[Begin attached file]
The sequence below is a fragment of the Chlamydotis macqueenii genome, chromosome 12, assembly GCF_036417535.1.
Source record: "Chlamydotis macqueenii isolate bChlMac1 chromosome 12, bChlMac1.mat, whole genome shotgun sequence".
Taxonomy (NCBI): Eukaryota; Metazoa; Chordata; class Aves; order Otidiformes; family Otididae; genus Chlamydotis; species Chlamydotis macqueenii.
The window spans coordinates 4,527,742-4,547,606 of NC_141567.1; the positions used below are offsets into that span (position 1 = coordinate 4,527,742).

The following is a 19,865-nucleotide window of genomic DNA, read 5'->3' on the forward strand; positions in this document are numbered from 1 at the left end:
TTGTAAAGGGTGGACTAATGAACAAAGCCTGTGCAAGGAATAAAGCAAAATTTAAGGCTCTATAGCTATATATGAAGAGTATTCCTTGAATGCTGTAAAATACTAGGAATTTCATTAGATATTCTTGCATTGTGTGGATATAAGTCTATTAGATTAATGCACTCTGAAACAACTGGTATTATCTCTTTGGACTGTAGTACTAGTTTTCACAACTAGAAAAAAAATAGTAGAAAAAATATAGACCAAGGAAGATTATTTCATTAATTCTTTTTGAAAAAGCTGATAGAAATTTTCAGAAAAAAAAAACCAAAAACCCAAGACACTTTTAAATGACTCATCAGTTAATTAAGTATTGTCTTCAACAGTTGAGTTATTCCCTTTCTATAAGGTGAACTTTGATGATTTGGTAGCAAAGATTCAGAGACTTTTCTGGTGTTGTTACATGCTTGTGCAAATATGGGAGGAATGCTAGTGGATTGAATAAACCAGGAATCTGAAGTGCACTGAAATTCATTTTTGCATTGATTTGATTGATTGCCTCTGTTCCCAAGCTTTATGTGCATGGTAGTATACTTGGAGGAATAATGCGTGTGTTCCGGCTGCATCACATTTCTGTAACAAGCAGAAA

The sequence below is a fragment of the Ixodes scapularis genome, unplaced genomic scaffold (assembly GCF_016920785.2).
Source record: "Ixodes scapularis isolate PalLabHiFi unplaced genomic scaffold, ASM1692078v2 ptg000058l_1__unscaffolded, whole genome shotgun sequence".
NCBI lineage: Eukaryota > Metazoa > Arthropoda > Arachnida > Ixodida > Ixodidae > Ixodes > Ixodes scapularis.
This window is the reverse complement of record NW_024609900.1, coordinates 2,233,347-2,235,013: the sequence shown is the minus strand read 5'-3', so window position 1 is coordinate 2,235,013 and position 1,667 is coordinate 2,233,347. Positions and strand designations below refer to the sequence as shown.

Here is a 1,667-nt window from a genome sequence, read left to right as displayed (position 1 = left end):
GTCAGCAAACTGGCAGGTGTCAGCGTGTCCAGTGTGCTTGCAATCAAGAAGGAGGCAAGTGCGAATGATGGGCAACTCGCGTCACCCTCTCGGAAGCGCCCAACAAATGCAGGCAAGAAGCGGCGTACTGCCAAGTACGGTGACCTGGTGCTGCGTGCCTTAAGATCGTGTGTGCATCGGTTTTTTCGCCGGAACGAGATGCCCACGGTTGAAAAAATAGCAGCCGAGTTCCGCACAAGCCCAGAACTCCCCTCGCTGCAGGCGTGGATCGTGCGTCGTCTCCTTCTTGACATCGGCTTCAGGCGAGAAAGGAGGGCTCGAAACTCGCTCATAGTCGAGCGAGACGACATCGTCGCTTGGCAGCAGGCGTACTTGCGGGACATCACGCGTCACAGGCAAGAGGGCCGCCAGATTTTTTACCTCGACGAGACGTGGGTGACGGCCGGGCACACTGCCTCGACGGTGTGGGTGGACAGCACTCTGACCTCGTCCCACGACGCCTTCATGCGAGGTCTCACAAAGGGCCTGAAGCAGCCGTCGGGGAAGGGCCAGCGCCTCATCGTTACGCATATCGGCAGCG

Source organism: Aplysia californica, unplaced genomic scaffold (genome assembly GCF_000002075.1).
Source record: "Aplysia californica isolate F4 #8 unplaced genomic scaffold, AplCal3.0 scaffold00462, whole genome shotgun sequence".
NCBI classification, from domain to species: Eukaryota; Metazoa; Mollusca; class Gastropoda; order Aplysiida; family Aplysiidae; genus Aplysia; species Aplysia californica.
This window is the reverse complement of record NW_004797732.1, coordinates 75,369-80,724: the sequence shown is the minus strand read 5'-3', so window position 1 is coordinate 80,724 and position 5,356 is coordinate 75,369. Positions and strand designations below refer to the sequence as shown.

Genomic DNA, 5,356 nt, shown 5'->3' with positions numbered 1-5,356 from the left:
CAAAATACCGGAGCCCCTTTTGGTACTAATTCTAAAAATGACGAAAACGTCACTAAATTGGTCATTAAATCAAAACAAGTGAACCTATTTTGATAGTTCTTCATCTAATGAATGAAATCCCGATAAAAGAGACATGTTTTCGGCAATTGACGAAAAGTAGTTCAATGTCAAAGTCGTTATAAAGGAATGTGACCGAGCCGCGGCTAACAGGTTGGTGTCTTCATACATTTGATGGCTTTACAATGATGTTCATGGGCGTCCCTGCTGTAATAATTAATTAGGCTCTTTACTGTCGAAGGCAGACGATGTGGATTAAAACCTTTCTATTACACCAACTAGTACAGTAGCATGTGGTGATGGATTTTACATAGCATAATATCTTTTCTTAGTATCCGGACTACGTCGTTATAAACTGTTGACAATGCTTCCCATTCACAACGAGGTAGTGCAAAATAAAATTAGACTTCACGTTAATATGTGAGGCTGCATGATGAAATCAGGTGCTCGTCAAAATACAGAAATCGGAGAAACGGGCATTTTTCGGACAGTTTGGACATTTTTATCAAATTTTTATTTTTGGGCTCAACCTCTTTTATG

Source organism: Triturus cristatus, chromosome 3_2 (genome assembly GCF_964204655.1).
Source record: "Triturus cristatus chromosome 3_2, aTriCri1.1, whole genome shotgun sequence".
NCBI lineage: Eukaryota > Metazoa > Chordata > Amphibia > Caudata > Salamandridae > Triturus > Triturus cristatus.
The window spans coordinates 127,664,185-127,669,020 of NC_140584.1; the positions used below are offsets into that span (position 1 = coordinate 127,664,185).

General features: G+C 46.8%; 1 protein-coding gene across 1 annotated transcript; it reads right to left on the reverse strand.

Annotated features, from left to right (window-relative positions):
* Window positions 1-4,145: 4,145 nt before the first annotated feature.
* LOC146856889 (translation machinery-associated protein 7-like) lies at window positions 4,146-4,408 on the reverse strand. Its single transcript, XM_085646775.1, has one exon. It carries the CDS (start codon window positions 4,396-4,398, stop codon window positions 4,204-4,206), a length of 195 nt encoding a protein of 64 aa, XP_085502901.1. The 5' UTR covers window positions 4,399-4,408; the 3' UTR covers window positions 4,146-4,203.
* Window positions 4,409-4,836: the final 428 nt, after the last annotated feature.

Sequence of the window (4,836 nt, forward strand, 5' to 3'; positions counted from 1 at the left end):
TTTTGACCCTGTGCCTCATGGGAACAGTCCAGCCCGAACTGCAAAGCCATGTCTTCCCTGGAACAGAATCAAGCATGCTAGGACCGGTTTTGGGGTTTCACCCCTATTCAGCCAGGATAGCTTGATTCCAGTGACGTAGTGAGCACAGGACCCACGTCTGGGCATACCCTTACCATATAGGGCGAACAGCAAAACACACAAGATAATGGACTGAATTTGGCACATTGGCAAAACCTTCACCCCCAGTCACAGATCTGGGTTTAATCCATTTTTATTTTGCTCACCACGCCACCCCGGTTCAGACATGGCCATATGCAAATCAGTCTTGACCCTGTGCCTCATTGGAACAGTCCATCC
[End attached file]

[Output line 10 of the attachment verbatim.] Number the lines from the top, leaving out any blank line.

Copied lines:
This window is the reverse complement of record NW_024609900.1, coordinates 2,233,347-2,235,013: the sequence shown is the minus strand read 5'-3', so window position 1 is coordinate 2,235,013 and position 1,667 is coordinate 2,233,347. Positions and strand designations below refer to the sequence as shown.